Good story should complement game play, and good game play show why the story exists.


Stories should introduce the themes and choices the player makes in some sort of huministic fashion. While game play illustrates how those choices and actions effect the game.

Ofcourse games have been made to emphasize one over the other, but my point is that games that respect both and try to do justice to both are superior because they fully engage the player.


For example,

Camouflage is a game play feature, and sometimes that's all it is, but if you pair it with with a story about an Assassin/ spy, soldier/ animal  then the player not only gets the mechanic your fleshing out, but gets to see why such a feature/ mechanic is inportant for the charicter/ faction. Not to mention the style.


This perspective comes from a person that has spent extensive time on the C&C forums in which this very issue is always up for discussion. Sure C&C was the forefather  of the modern RTS gameplay mechanics, however It also included a deep and engaging story for its community.


This is also the line of logic that any artis has, sure you can create a butiful piece of artwork, but does it have a message? is the artist trying to tell you something?


Another way is to think of it  another way, there are certain limits in what can and can't be done in specific engines, however there literally are no limits to the possibilities of stories that can be told.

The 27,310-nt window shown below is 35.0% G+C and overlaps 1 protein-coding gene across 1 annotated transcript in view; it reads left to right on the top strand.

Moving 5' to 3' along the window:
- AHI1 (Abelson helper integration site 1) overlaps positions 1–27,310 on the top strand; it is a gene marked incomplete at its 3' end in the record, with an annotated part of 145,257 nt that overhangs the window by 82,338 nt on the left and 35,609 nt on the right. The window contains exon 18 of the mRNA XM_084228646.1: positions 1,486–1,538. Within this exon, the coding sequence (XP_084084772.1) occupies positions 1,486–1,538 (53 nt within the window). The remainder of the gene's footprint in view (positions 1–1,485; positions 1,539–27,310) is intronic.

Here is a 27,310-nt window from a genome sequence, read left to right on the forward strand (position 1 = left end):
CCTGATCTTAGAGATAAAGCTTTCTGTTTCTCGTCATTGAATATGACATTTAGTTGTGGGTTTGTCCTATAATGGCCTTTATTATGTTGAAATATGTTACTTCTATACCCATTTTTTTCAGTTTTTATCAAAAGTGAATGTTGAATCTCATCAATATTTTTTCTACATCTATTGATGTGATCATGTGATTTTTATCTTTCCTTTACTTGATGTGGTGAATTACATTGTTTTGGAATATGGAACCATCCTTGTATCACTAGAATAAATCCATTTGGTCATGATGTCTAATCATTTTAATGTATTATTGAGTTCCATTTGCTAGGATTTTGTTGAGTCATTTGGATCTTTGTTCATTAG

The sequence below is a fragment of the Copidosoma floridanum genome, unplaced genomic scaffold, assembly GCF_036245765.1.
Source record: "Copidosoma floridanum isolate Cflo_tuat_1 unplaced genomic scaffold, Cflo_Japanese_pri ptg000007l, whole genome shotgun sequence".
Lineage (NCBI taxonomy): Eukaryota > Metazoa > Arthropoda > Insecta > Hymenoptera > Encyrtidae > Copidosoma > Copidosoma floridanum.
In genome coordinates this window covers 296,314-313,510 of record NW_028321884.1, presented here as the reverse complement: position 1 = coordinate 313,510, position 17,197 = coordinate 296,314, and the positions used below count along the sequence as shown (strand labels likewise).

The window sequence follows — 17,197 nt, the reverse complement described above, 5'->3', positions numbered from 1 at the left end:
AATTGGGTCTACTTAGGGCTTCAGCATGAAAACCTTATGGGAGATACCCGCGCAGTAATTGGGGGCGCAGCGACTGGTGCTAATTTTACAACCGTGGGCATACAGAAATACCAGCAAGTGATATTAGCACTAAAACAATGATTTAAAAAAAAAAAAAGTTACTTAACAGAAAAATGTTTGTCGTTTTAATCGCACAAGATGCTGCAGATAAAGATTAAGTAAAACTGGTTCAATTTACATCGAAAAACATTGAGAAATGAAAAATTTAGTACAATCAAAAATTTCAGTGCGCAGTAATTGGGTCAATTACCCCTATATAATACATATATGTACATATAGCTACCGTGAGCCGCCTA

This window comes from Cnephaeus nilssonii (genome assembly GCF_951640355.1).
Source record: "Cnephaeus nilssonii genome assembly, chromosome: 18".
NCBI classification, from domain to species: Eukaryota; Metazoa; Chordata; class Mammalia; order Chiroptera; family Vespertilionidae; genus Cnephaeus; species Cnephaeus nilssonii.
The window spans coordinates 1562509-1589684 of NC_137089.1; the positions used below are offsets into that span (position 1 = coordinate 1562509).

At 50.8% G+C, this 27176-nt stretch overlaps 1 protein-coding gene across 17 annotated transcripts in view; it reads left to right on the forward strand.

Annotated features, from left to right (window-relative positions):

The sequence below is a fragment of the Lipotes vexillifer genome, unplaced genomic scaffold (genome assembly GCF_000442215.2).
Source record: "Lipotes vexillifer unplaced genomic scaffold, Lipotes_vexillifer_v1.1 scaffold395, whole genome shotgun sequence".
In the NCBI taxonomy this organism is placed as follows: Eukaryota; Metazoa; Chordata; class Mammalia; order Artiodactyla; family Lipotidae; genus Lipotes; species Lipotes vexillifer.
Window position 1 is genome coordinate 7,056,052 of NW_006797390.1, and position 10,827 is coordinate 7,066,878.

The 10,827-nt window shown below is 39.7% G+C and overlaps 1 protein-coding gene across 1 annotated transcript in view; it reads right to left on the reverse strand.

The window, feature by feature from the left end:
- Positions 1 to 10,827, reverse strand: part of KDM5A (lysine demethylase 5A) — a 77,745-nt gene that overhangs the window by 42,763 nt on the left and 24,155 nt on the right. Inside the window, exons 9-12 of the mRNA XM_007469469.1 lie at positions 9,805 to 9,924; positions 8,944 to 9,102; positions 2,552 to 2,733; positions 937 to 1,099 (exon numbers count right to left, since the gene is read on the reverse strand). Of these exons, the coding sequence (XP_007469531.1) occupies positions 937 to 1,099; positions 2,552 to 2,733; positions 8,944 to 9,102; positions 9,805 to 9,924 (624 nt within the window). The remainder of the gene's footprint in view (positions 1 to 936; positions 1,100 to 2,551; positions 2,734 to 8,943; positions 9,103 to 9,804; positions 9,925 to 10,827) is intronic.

Over time, technology will change and new methods and mechanics for game play  will be available, and others will become obsolete. A Good story, if incorporated and told right can be timeless.

Edited by GeneralJist

Share this post

Link to post
Share on other sites

Many factors determine the overall story requirement of a game. To be frank, there is no way to justify not having a good story. You can argue the length of the story. You can argue the type, whether this part should focus on gameplay or this part should be more story orientated, there are plenty of things to decide within a story, but a story should always be present.


But let's take a step back, before I go on as to why it is a necessity within all games, first let me explain what I mean by 'games'. When I'm saying games, I'm talking about product quality games, games that you wish to present to the public gaming community. It's different if you're creating a first time game like yourself, and simply want to explore how to make games.